Fast forward three years from my purchase of the Papagallo. I’m no longer a novice yacht owner.  However, Nick, the man who stepped up and befriended me when I was, is no longer here.  He has passed away, leaving a hole in our friendship.  And sadly, with his death, the time we spent keeping the Papagallo shipshape and the sage advice he gave me on maintenance had come to an end. 

During all the time we had worked together I never realized how much pain Nick had been in.  How each task must have taxed his dwindling strength.  He worked tirelessly, never letting me down, right up until the end of his battle with cancer.  And through it all, he never complained.  Not once. 

Looking back, I understand now the urgency he displayed when he was teaching me how to solve problems onboard.  He was always thorough – showing me what steps to take and how to take them when we did repairs – but somehow it seemed we needed to do them faster.  He knew his time was short.  He also knew that I had a lot to learn.  The skills necessary to maintain a yacht don’t come to you over night.  He was a wonderful mentor in every sense of the word.  And a cherished friend.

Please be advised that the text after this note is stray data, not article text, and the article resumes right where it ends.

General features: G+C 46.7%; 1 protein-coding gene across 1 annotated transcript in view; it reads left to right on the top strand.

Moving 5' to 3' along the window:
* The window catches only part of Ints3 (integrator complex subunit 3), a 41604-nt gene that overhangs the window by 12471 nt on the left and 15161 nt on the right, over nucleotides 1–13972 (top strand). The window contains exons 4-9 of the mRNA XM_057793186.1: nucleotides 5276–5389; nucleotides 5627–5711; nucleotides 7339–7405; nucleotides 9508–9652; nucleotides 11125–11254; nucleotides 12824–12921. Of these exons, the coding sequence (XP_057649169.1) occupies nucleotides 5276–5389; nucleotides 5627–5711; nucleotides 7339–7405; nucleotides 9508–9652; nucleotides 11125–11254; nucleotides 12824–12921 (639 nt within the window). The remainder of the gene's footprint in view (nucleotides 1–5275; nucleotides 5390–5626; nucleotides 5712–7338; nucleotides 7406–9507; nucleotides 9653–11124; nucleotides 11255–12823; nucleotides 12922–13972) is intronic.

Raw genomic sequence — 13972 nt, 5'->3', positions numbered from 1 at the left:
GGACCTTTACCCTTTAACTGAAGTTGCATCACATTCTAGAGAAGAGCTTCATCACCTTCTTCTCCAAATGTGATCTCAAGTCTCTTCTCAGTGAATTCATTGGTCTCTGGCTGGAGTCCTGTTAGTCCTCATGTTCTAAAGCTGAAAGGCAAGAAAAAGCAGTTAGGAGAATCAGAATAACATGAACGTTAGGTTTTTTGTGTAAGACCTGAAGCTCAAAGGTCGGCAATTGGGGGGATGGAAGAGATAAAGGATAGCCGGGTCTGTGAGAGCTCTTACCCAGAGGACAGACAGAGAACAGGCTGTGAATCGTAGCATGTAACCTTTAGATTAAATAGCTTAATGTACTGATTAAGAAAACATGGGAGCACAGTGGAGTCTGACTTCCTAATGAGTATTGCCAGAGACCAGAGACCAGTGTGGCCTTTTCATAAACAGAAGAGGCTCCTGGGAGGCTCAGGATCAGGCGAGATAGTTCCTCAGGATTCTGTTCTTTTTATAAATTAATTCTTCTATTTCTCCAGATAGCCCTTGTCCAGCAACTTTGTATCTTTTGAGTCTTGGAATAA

Today, I spend most of my early mornings alone, drinking my coffee before my work day begins.  I so miss his company – the quiet, calm mornings we spent onboard the Papagallo solving the world’s problems, discussing world events, women, our time in the military, and a hundred other topics.  In the end, Nick was convinced the cancer he suffered from was a result of being exposed to weapons testing in Nevada during his hitch in the Air Force.  He was one of the last of many in his unit to succumb to this dreadful disease.

If he were still here I believe Nick would be proud of my understanding of the various systems onboard.  I think he might even admit that I’ve come a long way.  Everyone on the water front misses him and the great service he provided us. 

Since his passing, I have had to tackle many repairs on my own, including the raw water pump on the Aft Gen two more times.  It was not pretty!  I will never be the mechanical genius that Nick was, but that doesn’t keep me from trying and putting into practice the skills he taught me.

Now, whenever I’m faced with a new repair, I pause for a moment and wait for the small voice in the back of my mind to speak.  It used to be sad.  Now it is respectful.  It asks “WHAT WOULD NICK DO?”

The comfort of having a friend may be taken away, but not that of having had one.                            -Seneca

Miss you man!

                                                                  RIP: 1946-2003


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